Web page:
Masaki Kobayashi

Black River

Black River

Perhaps Masaki Kobayashi’s most sordid film, Black River examines the rampant corruption on and around U.S. military bases in Japan following World War II. Kobayashi spirals out from the story of a love triangle that develops between a good-natured student, his innocent girlfriend, and a coldhearted petty criminal (Tatsuya Nakadai, in his first major role) to reveal a nation slowly succumbing to lawlessness and violence.

Film Info

  • Japan
  • 1956
  • 110 minutes
  • Black & White
  • 1.33:1
  • Japanese

Available In

Collector's Set

Eclipse Series 38: Masaki Kobayashi Against the System

Kobayashi Against the System

DVD Box Set

4 Discs


Black River
Ineko Arima
Fumio Watanabe
Tatsuya Nakadai
Isuzu Yamada
Masaki Kobayashi
Produced by
Ryotaro Kuwata
Developed by
Ninjin Club
Original story
Takeo Tomishima
Zenzo Matsuyama
Yuharu Atsuta
Production design
Shukei Hirataka
Yoshiyasu Hamamura
Chuji Kinoshita


Eclipse Series 38: Kobayashi Against the System
Eclipse Series 38: Kobayashi Against the System

Four of the great Japanese director’s lesser-known, early films show the coming into being of a political artist.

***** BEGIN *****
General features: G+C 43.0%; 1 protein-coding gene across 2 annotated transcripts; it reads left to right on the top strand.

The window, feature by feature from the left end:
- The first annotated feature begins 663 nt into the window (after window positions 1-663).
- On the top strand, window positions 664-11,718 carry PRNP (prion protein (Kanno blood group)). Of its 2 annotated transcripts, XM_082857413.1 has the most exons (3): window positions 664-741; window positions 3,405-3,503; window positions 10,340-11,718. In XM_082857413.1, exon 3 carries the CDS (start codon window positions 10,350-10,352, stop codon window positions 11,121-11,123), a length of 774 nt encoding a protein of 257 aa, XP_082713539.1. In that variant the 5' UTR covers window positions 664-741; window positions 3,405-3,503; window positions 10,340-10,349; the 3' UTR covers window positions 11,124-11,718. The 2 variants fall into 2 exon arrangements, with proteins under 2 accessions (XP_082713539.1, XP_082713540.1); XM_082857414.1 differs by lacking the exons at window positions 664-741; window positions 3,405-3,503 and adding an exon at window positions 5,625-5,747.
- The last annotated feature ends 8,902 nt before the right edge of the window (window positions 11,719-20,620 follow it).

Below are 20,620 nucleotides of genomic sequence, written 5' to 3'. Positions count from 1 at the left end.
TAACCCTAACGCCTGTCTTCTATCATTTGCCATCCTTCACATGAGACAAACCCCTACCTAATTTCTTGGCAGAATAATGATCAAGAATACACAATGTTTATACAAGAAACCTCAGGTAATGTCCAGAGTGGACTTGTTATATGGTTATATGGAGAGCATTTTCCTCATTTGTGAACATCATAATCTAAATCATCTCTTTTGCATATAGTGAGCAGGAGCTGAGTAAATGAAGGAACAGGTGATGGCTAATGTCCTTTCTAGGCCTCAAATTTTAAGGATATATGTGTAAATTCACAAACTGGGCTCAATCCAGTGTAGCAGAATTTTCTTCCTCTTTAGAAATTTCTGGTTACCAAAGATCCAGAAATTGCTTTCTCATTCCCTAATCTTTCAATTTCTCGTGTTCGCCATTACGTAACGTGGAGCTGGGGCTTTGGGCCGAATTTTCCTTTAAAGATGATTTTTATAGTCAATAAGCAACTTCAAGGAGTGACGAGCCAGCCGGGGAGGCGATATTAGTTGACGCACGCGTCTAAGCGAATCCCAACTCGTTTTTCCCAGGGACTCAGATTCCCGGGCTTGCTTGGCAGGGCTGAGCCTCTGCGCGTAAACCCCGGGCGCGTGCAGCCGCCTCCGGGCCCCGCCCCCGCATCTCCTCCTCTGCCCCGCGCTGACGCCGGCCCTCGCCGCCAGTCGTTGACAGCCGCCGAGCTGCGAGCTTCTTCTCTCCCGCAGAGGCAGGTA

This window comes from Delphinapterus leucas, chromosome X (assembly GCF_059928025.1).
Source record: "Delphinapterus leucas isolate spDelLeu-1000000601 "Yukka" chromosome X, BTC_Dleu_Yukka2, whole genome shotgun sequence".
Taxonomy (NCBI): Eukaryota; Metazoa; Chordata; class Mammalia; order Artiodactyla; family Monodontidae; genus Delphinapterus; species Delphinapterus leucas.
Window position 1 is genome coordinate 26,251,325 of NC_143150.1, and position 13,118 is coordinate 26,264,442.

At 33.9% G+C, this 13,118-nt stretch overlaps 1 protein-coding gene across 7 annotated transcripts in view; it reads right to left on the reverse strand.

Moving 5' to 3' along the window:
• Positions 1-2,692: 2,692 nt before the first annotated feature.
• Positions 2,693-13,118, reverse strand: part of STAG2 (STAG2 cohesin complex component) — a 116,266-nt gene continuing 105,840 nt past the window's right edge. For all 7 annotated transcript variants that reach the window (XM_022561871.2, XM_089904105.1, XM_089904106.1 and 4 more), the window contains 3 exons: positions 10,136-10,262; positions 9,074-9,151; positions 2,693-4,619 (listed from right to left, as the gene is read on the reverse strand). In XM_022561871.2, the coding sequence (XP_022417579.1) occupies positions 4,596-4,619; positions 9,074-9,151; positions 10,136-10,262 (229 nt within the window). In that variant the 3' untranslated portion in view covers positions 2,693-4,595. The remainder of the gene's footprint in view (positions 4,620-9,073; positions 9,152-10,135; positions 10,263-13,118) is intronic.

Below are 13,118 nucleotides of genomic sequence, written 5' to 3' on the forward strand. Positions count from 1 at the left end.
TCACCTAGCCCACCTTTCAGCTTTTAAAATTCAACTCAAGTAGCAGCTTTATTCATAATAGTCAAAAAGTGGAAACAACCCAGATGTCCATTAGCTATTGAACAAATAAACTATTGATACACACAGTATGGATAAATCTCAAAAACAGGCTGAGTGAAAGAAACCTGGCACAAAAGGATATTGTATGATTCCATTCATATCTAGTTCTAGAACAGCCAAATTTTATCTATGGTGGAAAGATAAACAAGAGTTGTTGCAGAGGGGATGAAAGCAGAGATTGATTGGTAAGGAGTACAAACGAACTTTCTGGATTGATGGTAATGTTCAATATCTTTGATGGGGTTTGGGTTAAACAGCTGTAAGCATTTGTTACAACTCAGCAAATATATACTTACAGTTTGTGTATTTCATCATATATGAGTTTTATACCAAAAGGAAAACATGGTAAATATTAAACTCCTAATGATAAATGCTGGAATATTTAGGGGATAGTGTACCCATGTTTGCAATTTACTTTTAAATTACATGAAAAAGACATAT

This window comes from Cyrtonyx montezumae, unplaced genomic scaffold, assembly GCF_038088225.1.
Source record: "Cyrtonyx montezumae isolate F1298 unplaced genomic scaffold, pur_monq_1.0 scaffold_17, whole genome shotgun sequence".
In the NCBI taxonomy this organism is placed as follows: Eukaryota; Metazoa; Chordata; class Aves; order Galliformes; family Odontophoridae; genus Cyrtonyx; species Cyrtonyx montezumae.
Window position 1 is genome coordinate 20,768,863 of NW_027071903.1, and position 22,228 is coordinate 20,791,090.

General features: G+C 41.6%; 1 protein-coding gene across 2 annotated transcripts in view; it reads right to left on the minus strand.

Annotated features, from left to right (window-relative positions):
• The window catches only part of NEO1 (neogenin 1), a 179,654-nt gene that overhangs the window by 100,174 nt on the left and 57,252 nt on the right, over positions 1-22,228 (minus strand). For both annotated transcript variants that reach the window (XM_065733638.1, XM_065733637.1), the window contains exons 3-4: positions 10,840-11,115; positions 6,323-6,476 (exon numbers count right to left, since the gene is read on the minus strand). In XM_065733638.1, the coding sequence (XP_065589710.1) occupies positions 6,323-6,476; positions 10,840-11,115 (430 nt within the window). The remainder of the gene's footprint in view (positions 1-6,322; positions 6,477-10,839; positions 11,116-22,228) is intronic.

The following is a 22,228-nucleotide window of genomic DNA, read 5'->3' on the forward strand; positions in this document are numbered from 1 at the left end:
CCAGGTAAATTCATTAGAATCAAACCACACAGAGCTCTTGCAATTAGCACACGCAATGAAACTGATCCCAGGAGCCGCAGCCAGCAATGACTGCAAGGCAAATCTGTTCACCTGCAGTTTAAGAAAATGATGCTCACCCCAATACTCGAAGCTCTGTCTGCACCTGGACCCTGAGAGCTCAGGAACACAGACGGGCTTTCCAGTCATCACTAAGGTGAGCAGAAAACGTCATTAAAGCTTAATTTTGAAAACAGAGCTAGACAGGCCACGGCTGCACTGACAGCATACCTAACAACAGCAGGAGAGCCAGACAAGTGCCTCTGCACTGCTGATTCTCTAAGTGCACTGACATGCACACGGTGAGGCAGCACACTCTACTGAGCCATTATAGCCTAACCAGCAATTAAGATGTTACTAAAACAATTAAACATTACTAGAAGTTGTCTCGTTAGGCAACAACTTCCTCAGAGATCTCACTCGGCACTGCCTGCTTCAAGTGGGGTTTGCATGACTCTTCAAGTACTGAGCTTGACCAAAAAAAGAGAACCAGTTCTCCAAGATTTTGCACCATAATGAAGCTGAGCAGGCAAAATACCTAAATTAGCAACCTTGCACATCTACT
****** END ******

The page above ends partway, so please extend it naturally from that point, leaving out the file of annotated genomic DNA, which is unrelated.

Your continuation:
By Michael Koresky

From the Eclipse Shelf: Black River
From the Eclipse Shelf: Black River
In the 1950s, many Japanese directors made films that urgently reflected the postwar realities of their country, from economic struggle to nuclear fallout. Another common theme was the influence of American culture on Japan, as seen in films by Nagis…


Tatsuya Nakadai


Tatsuya Nakadai
Tatsuya Nakadai

A dynamic, handsome star who got his start in Japanese cinema during its 1950s golden age, the Tokyo-born Tatsuya Nakadai defies easy categorization. He is convincing whether playing a mercenary lone wolf or a heartsick love interest, a hero or a villain, in a sleek suit or samurai robes, and just as comfortable blending in to an ensemble as commanding a spotlight. The stage-trained actor was discovered, while working as a shop clerk, in 1953 by director Masaki Kobayashi, who promptly cast him in a tiny role in the controversial drama The Thick-Walled Room; a year later, he was given a walk-on part in Akira Kurosawa’s Seven Samurai. After a major breakthrough as a young yakuza in Kobayashi’s Black River, Nakadai was on his way to becoming one of Japan’s busiest actors; he would work several more times with both Kobayashi and Kurosawa, as well as Hideo Gosha, Kon Ichikawa, Mikio Naruse, Kihachi Okamoto, and Hiroshi Teshigahara—the cream of the nation’s crop of film artists. Nakadai, still acting into his eighties, is perhaps most often recalled for his ravaging performances in Kobayashi’s epic war drama The Human Condition (1959–61) and Kurosawa’s Ran (1985), in which he embodies unforgettably a cinematic King Lear for the ages.